As you can imagine, an awful lot of things were welling up in Jan. However, she just very calmly asked, “What do you mean by ‘not prepared’ and what area am I specifically not prepared in?” After some further insight into why this feedback was given, Jan was able to calmly inform the colleague that the things she didn’t prepare were deliberate because they were covered in last week’s meeting, when the person wasn’t there!
If Jan had just ignored it and swallowed that feedback and all her emotions, she wouldn’t have had the chance to find out what was really going on.
The person who made the comment had actually got it wrong, but Jan would have never been able to figure this out and turn it into something positive had she not taken a moment to find out more.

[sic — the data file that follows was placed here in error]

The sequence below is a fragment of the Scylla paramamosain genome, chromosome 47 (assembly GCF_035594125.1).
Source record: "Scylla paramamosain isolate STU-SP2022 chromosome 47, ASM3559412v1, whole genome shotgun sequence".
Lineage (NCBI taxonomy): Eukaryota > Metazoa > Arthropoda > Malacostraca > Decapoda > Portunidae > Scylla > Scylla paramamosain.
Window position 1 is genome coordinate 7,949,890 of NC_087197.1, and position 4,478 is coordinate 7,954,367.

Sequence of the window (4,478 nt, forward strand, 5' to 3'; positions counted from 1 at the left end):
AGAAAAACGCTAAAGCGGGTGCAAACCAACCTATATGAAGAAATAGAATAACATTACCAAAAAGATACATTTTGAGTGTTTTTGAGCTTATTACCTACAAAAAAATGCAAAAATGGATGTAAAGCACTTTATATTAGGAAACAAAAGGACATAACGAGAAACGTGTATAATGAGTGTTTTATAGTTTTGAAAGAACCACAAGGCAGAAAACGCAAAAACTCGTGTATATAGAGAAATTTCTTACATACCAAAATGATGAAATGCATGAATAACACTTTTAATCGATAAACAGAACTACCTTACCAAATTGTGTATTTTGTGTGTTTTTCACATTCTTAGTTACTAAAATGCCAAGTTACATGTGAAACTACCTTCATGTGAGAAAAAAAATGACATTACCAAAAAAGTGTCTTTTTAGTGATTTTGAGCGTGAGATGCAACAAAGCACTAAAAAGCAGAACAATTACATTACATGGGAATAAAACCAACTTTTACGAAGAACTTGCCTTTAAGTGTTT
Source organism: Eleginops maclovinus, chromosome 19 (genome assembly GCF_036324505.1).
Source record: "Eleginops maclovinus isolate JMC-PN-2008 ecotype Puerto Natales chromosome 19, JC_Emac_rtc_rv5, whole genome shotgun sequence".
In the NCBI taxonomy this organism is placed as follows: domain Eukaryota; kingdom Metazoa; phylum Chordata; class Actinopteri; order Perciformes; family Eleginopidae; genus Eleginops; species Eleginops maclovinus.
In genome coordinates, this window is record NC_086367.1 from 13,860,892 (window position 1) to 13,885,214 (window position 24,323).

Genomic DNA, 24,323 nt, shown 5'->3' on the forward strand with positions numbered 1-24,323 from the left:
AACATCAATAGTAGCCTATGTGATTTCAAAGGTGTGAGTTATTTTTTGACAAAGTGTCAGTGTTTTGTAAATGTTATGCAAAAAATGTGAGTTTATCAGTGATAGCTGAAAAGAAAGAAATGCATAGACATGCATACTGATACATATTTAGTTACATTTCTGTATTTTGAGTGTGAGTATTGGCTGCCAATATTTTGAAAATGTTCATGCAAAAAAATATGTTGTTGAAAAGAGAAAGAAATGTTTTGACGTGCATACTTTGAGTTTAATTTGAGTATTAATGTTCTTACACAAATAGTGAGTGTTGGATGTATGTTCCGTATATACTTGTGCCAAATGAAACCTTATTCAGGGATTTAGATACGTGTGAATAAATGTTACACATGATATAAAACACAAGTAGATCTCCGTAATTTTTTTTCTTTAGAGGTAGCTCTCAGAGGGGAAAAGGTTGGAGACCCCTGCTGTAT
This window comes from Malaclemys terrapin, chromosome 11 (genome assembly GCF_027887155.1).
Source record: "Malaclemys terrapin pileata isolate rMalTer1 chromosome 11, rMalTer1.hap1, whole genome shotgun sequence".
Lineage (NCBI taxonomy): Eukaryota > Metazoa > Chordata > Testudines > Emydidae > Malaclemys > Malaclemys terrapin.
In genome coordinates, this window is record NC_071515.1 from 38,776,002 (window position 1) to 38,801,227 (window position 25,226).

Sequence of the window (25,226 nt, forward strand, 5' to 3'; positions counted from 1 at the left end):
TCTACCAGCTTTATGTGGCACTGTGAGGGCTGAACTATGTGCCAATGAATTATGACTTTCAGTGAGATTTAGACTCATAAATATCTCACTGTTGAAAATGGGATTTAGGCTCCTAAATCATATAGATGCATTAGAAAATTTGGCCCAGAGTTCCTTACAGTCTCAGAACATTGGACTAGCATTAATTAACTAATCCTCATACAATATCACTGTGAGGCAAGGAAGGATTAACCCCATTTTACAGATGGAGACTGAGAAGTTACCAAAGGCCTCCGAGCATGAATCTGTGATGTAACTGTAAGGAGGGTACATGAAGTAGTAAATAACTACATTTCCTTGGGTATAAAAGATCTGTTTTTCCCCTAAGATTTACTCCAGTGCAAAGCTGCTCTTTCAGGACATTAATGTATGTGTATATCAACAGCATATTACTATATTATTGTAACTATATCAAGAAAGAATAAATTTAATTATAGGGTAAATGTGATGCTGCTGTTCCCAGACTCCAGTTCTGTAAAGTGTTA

Your six honest men and women
At Elevate Talent our mantra is that we are all in the same business – the people business. Business is all about relationships, and by receiving feedback in the right way we can maintain, and even improve, our relationships with the people around us.
Whenever I talk about receiving bad feedback, I’m always reminded of that brilliant poem by Rudyard Kipling that starts:
I keep six honest serving-men [and women!]
(They taught me all I knew);
Their names are What and Why and When
And How and Where and Who.
This poem is an ideal example of how we need to look at bad feedback. First, we need to take our six honest serving men and women and use them to find out what’s really behind this feedback.
Try not to worry about it or react impulsively. Instead, put your deerstalker detective hat on, ask your questions and get to the bottom of it.